Joshua Harris, the hero of the evangelical purity movement, has hinted he may have been wrong to suggest traditional dating was dangerous.After years of intense criticism as well as a cult status in the "True Love Waits" abstinence campaign, the author of "I want to do more than just say, 'Oh, I should have said a few things differently,' he said.
Now married, a father of three and a former megachurch pastor, Harris has recently called for reactions to his book. And I believe our diligent commitment to your ideas, and our 'failing to stay pure until marriage' has permanently damaged our relationship.
Critics set up a blog entitled to solicit people's stories. One reader wrote: "I have been married to my wife for over seven years. We have a beautiful daughter, and successful careers. Because of the shameful purity movement rhetoric we learned from your book, sex became tainted. "Years of truth and counseling later, I cannot get the subconscious idea out of my head that I am doing something wrong." Harris has admitted many of the consequences of his book were negative.
"I just need to listen to where people are before I come out with my own thoughts...
I don't have all the answers yet." In an interview with Slate almost two decade after the book was first published in 1997, Harris said: "What I was writing about was 'Avoid this pain, avoid these mistakes, don't do these things,' "Is that really how we grow as human beings?
"Part of the reason this has been so hard for me is that I have so much of my identity tied up in these books. "It's like, well, c**p, is the biggest thing I've done in my life this really huge mistake?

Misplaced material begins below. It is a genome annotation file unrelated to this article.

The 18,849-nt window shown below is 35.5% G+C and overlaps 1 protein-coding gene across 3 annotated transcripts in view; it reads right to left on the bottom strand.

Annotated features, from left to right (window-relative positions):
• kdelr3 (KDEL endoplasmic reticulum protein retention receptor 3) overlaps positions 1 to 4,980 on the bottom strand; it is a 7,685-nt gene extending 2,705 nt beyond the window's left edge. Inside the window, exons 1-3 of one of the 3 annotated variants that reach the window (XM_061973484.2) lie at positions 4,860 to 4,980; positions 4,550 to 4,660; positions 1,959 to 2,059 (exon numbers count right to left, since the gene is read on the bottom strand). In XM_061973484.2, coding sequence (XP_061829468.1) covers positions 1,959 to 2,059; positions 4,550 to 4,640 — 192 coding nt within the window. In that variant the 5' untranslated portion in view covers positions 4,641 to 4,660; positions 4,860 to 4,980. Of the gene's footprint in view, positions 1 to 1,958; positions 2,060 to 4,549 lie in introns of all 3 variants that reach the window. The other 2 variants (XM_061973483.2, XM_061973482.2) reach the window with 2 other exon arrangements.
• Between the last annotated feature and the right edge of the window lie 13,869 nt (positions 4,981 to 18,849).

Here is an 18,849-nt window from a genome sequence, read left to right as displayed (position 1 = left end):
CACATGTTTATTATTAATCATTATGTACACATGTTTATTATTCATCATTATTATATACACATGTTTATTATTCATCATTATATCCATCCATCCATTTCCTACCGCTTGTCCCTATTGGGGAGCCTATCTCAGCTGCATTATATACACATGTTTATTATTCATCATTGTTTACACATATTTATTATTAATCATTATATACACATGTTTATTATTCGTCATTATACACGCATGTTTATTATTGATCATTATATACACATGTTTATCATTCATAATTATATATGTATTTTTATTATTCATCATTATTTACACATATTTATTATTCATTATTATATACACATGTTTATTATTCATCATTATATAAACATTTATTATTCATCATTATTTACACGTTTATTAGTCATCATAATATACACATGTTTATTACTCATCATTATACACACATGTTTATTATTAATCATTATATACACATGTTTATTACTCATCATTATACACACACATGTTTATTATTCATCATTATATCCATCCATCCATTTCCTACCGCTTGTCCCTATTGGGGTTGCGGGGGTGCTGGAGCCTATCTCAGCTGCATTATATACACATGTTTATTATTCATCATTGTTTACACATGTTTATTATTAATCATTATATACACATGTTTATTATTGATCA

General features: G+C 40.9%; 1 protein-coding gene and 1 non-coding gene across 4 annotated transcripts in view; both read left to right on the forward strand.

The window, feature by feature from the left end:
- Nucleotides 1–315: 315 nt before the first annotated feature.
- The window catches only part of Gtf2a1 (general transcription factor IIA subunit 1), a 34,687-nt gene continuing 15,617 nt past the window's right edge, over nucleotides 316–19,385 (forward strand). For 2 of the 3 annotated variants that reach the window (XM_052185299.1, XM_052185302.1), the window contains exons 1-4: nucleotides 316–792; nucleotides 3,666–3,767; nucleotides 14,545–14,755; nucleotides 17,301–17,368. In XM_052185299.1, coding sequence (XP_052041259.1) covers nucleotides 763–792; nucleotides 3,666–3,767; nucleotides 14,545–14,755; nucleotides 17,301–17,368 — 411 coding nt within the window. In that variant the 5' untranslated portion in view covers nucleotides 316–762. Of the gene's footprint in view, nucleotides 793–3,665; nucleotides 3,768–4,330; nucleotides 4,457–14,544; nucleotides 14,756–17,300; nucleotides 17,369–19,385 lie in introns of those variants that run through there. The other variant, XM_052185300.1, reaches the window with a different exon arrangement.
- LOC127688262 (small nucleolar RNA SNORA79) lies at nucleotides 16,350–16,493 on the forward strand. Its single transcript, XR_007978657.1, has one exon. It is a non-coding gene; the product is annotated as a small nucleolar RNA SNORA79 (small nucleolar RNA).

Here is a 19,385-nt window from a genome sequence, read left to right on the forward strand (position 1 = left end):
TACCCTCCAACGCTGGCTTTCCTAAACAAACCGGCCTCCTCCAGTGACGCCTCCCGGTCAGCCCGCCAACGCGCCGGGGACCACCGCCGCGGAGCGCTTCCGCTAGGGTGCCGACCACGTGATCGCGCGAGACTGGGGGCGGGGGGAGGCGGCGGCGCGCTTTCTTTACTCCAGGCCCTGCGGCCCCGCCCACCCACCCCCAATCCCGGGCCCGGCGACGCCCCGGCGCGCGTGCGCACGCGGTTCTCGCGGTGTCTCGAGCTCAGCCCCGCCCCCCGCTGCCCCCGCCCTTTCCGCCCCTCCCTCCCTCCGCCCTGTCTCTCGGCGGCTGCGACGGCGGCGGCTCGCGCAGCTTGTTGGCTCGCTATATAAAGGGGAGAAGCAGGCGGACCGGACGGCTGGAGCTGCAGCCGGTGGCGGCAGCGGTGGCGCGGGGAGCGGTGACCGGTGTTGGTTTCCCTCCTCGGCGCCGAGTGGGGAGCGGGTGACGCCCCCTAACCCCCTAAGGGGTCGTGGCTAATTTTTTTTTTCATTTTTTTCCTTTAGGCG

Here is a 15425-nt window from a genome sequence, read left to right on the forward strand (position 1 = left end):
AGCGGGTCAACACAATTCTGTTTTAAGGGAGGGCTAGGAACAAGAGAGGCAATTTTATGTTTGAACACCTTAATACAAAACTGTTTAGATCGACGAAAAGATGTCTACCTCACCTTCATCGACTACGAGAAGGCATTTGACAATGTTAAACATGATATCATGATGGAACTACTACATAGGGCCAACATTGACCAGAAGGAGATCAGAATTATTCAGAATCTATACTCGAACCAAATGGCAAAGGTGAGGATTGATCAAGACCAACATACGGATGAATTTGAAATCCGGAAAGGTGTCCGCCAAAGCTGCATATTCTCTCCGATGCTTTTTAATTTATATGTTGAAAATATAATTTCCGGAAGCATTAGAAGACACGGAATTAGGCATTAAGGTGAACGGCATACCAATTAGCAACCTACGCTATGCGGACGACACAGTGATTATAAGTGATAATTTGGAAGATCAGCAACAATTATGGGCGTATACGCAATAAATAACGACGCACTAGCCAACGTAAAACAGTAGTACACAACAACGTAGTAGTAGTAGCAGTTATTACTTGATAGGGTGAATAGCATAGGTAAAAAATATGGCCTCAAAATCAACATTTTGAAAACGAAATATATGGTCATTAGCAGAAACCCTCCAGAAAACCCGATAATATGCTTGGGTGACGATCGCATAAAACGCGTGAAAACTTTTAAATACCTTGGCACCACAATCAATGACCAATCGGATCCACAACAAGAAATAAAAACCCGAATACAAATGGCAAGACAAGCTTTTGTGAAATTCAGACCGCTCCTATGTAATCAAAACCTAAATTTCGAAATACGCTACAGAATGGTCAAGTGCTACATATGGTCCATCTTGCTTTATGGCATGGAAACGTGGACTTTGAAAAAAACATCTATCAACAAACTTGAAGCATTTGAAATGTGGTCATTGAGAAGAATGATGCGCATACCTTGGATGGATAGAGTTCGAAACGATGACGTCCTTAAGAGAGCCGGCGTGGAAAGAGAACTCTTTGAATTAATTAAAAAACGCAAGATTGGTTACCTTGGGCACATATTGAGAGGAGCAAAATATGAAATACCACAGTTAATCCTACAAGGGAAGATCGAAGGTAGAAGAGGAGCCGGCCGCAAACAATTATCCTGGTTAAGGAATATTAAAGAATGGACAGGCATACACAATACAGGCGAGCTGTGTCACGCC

This is my attempt to share some of my thoughts on “kissing dating goodbye” and “courtship” practices. If nothing else I hope to encourage people to think about the concept and decide for themselves what is most important for them in their situation.
Note: Much of my criticism of the “kissing dating goodbye” approach is from the perspective of a single person in his 20’s and 30’s who was involved in churches where this approach was the norm.
My blog pages elaborate on this and asks if “kissing dating goodbye” is appropriate for all ages.
" Although he still upholds the traditional evangelical view that sex is only for heterosexual marriage, Harris is questioning some of his assumptions when he wrote the book aged 21.
Namely the desire of parents to control the actions of their children; the notion that sexual mistakes are irreversible; and the "formulaic approach to relationships that somehow guarantees a happy outcome".
Temporarily “kissing dating goodbye” which could also be called postponing dating might be appropriate especially for younger teenagers.